The list of 2020 movies that I saw, ranked by my preference from best down to worst.
A list of my personal top 25 favorite episodes of Star Trek: The Next Generation.
1: Yesterday’s Enterprise (3×15)
No surprise to find this at the top of my list. It’s a favorite of many fans, and with good reason. It’s funny to listen to the comments of the writers and producers regarding season 3 of the series. It was a tumultuous time behind the scenes, with a number of the earlier writers leaving and new ones coming in (which would start to stabilize from season 3 into season 4). Production was behind the 8 ball from the start and they were desperately struggling to just get episodes churned out on time. This episode was one that just kinda slipped into the schedule unassumingly and got quickly divided up among multiple writers and the crew just desperately ran with it as best as they could. Somehow, amidst all the chaos, they all managed to totally stick the landing. Amusingly, most of the people involved make comments along the lines of “I sure wish we knew at the time that we were in the middle of making the groundbreaking season of the show that would change everything, because we would have stopped a couple times to smell the roses and enjoy it, but in reality it was just a mad scramble to simply manage to meet deadlines, somehow.” This episode is the most stylistically different from any episode of the series’ run, taking full advantage of the story to give everything a different tone. Given the constraints and limitations, they did an amazing job with it all. And the cast steps up and nails it as well. Go figure. Sometimes limitations and deadlines can force excellent work out of people.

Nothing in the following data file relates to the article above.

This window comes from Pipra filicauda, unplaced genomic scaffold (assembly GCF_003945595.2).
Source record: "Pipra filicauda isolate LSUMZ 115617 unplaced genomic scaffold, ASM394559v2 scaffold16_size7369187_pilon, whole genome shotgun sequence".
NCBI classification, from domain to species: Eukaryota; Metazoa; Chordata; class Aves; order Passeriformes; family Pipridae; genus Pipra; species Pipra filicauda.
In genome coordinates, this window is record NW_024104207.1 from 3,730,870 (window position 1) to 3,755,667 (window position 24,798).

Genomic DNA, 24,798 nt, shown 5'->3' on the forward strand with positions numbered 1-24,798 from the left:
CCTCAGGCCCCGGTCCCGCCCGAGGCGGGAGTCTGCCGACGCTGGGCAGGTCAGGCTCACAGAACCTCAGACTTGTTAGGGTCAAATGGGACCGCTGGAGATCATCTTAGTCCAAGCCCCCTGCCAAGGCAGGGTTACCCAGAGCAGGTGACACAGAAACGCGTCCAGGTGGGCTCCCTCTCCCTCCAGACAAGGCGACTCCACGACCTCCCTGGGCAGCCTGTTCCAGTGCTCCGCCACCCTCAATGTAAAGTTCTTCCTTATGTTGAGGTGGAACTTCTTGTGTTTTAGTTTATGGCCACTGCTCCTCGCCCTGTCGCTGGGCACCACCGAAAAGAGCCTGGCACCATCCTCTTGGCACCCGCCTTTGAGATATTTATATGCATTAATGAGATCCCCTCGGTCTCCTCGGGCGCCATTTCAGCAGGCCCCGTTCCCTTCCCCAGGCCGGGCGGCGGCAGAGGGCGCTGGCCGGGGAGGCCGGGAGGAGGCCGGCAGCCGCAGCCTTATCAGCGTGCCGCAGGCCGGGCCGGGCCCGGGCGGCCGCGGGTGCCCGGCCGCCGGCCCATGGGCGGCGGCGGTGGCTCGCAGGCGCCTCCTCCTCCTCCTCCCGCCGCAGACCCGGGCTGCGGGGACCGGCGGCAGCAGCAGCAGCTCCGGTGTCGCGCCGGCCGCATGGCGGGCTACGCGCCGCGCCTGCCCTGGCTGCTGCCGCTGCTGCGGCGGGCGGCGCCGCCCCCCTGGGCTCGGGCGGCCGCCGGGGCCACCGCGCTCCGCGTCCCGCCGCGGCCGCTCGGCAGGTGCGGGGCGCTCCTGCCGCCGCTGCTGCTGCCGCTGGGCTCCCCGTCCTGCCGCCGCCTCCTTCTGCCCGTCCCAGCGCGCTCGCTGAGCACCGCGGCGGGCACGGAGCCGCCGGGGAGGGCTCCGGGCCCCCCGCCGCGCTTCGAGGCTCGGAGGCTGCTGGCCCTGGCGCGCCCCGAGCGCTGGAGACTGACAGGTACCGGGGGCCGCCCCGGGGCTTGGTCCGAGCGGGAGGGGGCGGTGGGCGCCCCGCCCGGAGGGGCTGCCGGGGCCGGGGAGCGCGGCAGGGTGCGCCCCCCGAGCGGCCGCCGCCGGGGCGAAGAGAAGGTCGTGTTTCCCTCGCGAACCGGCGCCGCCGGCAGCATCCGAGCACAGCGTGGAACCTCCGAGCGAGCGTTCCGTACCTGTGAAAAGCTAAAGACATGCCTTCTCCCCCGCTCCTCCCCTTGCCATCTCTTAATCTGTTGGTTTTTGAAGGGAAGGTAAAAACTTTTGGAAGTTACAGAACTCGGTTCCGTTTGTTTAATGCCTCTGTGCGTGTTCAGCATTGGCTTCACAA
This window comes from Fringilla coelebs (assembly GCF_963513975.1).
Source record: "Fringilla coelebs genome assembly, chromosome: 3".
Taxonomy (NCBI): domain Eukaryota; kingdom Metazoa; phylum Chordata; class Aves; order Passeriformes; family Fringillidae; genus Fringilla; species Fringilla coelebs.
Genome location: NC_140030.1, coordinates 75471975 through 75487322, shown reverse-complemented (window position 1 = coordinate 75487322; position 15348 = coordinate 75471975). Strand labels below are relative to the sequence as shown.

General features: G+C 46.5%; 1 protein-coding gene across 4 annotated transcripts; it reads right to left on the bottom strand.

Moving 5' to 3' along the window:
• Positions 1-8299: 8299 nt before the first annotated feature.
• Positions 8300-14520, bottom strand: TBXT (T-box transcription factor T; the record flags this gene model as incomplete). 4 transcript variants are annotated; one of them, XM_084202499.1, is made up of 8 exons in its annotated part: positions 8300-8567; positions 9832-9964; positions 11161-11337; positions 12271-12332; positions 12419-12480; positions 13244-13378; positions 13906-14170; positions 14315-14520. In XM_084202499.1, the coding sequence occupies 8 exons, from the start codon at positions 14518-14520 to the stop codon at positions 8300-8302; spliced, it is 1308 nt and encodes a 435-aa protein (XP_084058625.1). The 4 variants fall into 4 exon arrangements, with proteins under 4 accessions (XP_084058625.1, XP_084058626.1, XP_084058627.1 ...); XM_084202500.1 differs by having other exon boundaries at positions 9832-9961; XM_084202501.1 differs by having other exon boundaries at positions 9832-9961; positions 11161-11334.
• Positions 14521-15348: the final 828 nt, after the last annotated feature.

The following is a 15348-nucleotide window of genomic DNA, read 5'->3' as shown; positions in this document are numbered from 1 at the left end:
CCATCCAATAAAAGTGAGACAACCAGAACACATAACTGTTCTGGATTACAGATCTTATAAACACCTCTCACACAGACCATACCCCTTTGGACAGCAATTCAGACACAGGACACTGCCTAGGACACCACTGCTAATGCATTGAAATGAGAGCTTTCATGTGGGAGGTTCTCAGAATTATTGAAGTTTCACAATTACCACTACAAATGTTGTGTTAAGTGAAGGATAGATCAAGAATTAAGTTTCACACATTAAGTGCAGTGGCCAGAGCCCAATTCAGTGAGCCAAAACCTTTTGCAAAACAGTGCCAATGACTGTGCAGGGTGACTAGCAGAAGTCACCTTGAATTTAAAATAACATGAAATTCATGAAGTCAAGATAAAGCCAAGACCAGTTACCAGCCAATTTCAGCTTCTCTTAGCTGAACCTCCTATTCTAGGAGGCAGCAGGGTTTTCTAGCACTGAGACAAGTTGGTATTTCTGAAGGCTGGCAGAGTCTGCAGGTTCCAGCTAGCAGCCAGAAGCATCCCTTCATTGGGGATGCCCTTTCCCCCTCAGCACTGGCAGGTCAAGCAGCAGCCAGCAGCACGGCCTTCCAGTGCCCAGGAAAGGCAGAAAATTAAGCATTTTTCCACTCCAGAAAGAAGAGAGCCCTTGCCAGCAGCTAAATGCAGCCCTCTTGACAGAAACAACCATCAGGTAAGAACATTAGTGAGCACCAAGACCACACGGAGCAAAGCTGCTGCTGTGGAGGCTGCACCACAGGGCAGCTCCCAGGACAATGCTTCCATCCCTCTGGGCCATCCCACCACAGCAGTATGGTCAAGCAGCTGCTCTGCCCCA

2: Tapestry (6×15)
A charming and well-written script that the excellent writer, Ronald D. Moore, admits to being somewhat influenced by his own life, taking a “what if” approach to how things would have turned out with different choices. While it’s solidly produced and well written, it’s Patrick Stewart and the always fantastic John De Lancie as Q that really make it all work perfectly. This episode is certainly well liked by fans, but I probably rank it higher than most do. I love this one.
3: The Inner Light (5×25)
Another universal fan favorite, this one is another Patrick Stewart showcase. From a sci-fi concept, this plot is pretty straight forward, but that’s kinda what makes it work so well. Add in a fantastic production (when you watch this episode, pay close attention to the lighting in the village and consider the fact that it was filmed entirely on a sound stage), and you’ve got a real winner. Special mention goes to composer Jay Chattaway for his wonderful main theme that Picard spends his time playing on his little flute throughout the episode. And if you haven’t heard this orchestral arrangement that Chattaway did, you really should give it a full listen. It’s absolutely fantastic.
4: Déjà Q (3×13)